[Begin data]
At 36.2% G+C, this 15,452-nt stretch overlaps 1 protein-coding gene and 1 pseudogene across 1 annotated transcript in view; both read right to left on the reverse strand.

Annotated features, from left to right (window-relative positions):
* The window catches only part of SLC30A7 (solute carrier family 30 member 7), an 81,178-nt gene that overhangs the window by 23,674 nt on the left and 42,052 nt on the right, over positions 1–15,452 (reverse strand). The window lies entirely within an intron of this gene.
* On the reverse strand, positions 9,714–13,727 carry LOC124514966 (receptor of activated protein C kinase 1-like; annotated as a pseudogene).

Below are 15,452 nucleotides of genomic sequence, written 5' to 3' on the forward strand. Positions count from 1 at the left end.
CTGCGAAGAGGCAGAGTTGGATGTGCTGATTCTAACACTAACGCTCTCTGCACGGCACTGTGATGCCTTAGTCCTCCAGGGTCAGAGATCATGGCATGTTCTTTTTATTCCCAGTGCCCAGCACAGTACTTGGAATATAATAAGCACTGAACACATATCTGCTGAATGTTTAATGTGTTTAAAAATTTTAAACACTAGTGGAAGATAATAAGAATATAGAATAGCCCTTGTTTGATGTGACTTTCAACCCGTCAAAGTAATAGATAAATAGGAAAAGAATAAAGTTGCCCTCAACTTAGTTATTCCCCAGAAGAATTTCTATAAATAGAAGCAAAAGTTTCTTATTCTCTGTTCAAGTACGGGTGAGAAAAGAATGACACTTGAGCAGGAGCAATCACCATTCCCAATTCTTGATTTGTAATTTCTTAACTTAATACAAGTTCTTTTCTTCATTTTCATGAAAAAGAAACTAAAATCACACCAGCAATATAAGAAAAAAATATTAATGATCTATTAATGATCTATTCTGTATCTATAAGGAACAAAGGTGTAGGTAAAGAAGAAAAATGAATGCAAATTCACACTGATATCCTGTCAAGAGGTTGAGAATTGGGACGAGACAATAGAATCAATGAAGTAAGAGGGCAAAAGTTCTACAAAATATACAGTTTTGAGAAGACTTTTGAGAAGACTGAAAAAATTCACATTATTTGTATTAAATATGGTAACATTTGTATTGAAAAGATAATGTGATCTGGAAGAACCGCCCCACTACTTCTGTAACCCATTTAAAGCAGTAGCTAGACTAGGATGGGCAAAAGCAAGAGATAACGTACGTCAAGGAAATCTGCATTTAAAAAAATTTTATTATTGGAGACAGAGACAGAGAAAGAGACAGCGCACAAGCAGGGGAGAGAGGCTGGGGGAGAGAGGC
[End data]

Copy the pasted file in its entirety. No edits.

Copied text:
At 36.2% G+C, this 15,452-nt stretch overlaps 1 protein-coding gene and 1 pseudogene across 1 annotated transcript in view; both read right to left on the reverse strand.

Annotated features, from left to right (window-relative positions):
* The window catches only part of SLC30A7 (solute carrier family 30 member 7), an 81,178-nt gene that overhangs the window by 23,674 nt on the left and 42,052 nt on the right, over positions 1–15,452 (reverse strand). The window lies entirely within an intron of this gene.
* On the reverse strand, positions 9,714–13,727 carry LOC124514966 (receptor of activated protein C kinase 1-like; annotated as a pseudogene).

Below are 15,452 nucleotides of genomic sequence, written 5' to 3' on the forward strand. Positions count from 1 at the left end.
CTGCGAAGAGGCAGAGTTGGATGTGCTGATTCTAACACTAACGCTCTCTGCACGGCACTGTGATGCCTTAGTCCTCCAGGGTCAGAGATCATGGCATGTTCTTTTTATTCCCAGTGCCCAGCACAGTACTTGGAATATAATAAGCACTGAACACATATCTGCTGAATGTTTAATGTGTTTAAAAATTTTAAACACTAGTGGAAGATAATAAGAATATAGAATAGCCCTTGTTTGATGTGACTTTCAACCCGTCAAAGTAATAGATAAATAGGAAAAGAATAAAGTTGCCCTCAACTTAGTTATTCCCCAGAAGAATTTCTATAAATAGAAGCAAAAGTTTCTTATTCTCTGTTCAAGTACGGGTGAGAAAAGAATGACACTTGAGCAGGAGCAATCACCATTCCCAATTCTTGATTTGTAATTTCTTAACTTAATACAAGTTCTTTTCTTCATTTTCATGAAAAAGAAACTAAAATCACACCAGCAATATAAGAAAAAAATATTAATGATCTATTAATGATCTATTCTGTATCTATAAGGAACAAAGGTGTAGGTAAAGAAGAAAAATGAATGCAAATTCACACTGATATCCTGTCAAGAGGTTGAGAATTGGGACGAGACAATAGAATCAATGAAGTAAGAGGGCAAAAGTTCTACAAAATATACAGTTTTGAGAAGACTTTTGAGAAGACTGAAAAAATTCACATTATTTGTATTAAATATGGTAACATTTGTATTGAAAAGATAATGTGATCTGGAAGAACCGCCCCACTACTTCTGTAACCCATTTAAAGCAGTAGCTAGACTAGGATGGGCAAAAGCAAGAGATAACGTACGTCAAGGAAATCTGCATTTAAAAAAATTTTATTATTGGAGACAGAGACAGAGAAAGAGACAGCGCACAAGCAGGGGAGAGAGGCTGGGGGAGAGAGGC